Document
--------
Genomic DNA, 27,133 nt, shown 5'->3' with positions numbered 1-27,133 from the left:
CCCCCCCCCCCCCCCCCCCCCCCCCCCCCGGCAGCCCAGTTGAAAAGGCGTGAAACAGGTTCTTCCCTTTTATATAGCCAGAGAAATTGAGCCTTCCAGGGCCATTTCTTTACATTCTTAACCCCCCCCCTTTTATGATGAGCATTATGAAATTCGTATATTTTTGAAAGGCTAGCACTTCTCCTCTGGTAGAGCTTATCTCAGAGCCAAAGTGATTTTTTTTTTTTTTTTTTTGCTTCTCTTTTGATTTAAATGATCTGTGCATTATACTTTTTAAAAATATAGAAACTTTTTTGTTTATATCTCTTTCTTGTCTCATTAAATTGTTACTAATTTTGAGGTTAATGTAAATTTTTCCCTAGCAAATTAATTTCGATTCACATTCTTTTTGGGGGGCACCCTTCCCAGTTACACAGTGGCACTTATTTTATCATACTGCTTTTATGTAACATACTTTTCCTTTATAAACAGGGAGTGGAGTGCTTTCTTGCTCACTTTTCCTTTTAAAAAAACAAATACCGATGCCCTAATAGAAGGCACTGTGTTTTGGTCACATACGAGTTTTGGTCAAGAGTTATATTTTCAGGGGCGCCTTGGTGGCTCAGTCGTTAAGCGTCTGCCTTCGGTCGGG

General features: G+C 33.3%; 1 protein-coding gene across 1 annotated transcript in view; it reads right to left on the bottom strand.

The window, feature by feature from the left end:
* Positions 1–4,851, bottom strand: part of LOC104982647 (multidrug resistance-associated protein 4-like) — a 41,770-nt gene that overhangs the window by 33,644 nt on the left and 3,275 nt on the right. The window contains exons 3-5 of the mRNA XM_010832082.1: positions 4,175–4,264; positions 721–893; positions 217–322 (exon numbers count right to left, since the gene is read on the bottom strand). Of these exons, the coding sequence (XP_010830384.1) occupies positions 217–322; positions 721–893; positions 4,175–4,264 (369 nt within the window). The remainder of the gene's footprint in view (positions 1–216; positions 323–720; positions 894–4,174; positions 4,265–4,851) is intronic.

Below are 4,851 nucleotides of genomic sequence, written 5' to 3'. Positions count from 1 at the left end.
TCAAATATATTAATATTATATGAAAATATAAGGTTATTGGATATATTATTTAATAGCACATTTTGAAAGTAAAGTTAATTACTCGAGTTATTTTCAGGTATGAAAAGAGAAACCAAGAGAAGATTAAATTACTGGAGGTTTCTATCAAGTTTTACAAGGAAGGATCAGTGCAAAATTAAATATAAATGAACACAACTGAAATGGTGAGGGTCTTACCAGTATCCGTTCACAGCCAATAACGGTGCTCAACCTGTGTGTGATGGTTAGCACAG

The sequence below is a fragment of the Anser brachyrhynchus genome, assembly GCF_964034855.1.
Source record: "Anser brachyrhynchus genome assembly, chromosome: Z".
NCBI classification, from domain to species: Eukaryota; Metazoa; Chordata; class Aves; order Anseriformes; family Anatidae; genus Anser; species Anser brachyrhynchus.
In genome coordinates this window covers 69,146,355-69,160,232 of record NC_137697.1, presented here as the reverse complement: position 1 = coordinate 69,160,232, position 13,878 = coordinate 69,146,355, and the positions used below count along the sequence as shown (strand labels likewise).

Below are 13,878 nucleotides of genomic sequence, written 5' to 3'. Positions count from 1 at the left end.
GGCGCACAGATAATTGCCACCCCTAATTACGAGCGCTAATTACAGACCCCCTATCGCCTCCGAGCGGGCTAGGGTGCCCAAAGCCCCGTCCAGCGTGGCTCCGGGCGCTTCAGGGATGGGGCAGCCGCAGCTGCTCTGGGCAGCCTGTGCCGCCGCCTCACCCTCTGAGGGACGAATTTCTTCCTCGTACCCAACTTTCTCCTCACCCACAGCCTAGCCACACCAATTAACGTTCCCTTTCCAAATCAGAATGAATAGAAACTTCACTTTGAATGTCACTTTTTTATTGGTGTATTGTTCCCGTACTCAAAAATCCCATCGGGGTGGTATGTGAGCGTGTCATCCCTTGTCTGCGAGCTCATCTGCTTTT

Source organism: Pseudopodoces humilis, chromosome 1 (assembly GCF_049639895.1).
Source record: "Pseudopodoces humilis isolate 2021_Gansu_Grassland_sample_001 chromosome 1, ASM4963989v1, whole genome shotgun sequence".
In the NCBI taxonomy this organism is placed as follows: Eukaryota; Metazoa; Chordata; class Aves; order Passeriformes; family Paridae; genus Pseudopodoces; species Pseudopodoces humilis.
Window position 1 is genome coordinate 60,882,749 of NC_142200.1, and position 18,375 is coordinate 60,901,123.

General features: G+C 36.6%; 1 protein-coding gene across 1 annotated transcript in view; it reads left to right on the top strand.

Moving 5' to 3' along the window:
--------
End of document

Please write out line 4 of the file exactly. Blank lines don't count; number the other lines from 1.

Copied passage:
The window, feature by feature from the left end: